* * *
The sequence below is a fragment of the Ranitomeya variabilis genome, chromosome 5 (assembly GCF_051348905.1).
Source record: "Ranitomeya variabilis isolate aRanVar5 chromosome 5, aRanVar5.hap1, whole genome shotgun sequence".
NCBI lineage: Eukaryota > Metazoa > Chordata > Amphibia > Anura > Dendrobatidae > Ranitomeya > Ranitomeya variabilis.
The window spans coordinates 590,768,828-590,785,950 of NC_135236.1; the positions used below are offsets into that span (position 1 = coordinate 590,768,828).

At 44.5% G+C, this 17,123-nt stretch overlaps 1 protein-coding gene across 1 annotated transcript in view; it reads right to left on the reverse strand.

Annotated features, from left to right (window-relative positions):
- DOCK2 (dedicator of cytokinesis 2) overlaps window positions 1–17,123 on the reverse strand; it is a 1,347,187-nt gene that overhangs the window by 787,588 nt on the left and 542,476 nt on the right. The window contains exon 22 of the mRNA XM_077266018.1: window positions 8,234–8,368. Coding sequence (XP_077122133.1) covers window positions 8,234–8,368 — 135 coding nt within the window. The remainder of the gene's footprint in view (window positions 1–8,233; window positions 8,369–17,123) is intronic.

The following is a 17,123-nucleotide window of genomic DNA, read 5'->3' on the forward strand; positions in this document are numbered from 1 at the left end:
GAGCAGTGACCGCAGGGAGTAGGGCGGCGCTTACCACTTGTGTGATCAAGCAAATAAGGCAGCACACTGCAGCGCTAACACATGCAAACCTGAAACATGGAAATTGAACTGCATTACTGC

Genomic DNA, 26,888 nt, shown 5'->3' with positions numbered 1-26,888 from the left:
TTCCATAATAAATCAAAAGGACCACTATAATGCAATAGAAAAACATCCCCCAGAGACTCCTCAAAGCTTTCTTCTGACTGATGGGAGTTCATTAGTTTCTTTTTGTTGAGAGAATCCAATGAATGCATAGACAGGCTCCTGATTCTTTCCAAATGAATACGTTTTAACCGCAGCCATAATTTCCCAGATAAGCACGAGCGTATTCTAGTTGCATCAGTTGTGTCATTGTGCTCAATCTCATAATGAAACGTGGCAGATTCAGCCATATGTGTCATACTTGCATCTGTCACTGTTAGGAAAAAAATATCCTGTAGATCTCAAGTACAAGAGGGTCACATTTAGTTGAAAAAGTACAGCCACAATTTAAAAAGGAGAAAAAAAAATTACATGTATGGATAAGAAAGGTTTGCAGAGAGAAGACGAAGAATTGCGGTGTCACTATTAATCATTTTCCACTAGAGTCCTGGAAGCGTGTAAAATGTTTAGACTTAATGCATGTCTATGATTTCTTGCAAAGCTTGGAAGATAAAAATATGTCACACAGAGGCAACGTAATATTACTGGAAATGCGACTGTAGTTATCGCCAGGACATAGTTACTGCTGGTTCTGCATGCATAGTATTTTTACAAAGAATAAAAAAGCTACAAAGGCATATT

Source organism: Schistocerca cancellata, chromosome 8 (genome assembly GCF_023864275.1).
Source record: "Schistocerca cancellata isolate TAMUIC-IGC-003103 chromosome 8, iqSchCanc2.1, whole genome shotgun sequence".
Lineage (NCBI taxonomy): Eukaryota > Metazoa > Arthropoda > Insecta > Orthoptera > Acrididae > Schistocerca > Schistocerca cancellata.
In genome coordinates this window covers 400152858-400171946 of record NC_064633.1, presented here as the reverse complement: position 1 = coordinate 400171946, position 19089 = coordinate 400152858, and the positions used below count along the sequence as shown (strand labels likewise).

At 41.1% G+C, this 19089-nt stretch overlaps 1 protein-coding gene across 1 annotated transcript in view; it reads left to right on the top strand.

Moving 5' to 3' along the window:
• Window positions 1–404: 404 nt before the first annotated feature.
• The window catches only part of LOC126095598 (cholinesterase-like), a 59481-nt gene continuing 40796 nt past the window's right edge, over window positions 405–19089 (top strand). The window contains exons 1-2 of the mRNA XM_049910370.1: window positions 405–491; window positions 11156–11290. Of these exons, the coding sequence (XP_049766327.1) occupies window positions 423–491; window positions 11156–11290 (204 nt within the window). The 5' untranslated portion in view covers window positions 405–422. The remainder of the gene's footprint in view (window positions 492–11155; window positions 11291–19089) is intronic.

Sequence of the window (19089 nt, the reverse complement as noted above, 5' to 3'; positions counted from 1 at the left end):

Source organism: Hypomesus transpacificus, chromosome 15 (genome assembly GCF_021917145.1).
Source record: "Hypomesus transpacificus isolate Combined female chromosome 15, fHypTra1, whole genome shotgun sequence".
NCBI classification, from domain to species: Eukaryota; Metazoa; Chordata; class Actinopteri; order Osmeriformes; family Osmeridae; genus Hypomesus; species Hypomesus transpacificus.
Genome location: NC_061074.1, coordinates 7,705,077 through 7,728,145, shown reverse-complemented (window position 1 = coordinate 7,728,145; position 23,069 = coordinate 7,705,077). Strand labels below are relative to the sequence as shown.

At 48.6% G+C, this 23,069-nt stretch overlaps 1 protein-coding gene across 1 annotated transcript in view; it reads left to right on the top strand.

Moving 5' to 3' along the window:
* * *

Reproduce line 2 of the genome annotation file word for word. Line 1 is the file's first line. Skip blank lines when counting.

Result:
Source record: "Ranitomeya variabilis isolate aRanVar5 chromosome 5, aRanVar5.hap1, whole genome shotgun sequence".